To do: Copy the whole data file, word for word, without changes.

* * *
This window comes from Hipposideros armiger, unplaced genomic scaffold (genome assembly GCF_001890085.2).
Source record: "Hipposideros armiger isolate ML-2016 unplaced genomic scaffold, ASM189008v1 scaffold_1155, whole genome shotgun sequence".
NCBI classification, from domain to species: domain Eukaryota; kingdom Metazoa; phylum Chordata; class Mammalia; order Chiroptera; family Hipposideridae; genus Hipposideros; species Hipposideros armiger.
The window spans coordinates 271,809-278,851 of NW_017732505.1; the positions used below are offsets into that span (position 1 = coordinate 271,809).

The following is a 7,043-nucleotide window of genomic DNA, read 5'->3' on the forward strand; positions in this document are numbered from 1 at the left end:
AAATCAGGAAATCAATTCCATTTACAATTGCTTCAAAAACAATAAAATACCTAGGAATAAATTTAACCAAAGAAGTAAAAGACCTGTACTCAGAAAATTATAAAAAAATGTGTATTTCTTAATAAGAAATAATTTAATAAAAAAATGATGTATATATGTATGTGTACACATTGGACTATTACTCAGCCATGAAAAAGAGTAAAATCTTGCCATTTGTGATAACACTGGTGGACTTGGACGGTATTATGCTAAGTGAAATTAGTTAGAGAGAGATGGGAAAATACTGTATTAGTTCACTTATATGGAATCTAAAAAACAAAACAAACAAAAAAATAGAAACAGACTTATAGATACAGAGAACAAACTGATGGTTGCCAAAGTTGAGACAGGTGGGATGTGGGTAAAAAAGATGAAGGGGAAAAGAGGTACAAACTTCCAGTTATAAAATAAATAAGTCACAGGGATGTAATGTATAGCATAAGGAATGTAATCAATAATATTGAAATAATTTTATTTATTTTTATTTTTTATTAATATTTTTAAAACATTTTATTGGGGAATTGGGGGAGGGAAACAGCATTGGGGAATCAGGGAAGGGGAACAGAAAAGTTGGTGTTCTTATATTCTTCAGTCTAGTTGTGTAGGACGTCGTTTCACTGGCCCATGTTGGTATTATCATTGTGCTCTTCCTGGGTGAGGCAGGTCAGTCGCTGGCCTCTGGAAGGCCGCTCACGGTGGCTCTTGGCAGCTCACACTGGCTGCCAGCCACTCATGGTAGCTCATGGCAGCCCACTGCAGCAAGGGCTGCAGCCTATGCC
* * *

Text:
This window comes from Hipposideros armiger, unplaced genomic scaffold (genome assembly GCF_001890085.2).
Source record: "Hipposideros armiger isolate ML-2016 unplaced genomic scaffold, ASM189008v1 scaffold_1155, whole genome shotgun sequence".
NCBI classification, from domain to species: domain Eukaryota; kingdom Metazoa; phylum Chordata; class Mammalia; order Chiroptera; family Hipposideridae; genus Hipposideros; species Hipposideros armiger.
The window spans coordinates 271,809-278,851 of NW_017732505.1; the positions used below are offsets into that span (position 1 = coordinate 271,809).

The following is a 7,043-nucleotide window of genomic DNA, read 5'->3' on the forward strand; positions in this document are numbered from 1 at the left end:
AAATCAGGAAATCAATTCCATTTACAATTGCTTCAAAAACAATAAAATACCTAGGAATAAATTTAACCAAAGAAGTAAAAGACCTGTACTCAGAAAATTATAAAAAAATGTGTATTTCTTAATAAGAAATAATTTAATAAAAAAATGATGTATATATGTATGTGTACACATTGGACTATTACTCAGCCATGAAAAAGAGTAAAATCTTGCCATTTGTGATAACACTGGTGGACTTGGACGGTATTATGCTAAGTGAAATTAGTTAGAGAGAGATGGGAAAATACTGTATTAGTTCACTTATATGGAATCTAAAAAACAAAACAAACAAAAAAATAGAAACAGACTTATAGATACAGAGAACAAACTGATGGTTGCCAAAGTTGAGACAGGTGGGATGTGGGTAAAAAAGATGAAGGGGAAAAGAGGTACAAACTTCCAGTTATAAAATAAATAAGTCACAGGGATGTAATGTATAGCATAAGGAATGTAATCAATAATATTGAAATAATTTTATTTATTTTTATTTTTTATTAATATTTTTAAAACATTTTATTGGGGAATTGGGGGAGGGAAACAGCATTGGGGAATCAGGGAAGGGGAACAGAAAAGTTGGTGTTCTTATATTCTTCAGTCTAGTTGTGTAGGACGTCGTTTCACTGGCCCATGTTGGTATTATCATTGTGCTCTTCCTGGGTGAGGCAGGTCAGTCGCTGGCCTCTGGAAGGCCGCTCACGGTGGCTCTTGGCAGCTCACACTGGCTGCCAGCCACTCATGGTAGCTCATGGCAGCCCACTGCAGCAAGGGCTGCAGCCTATGCC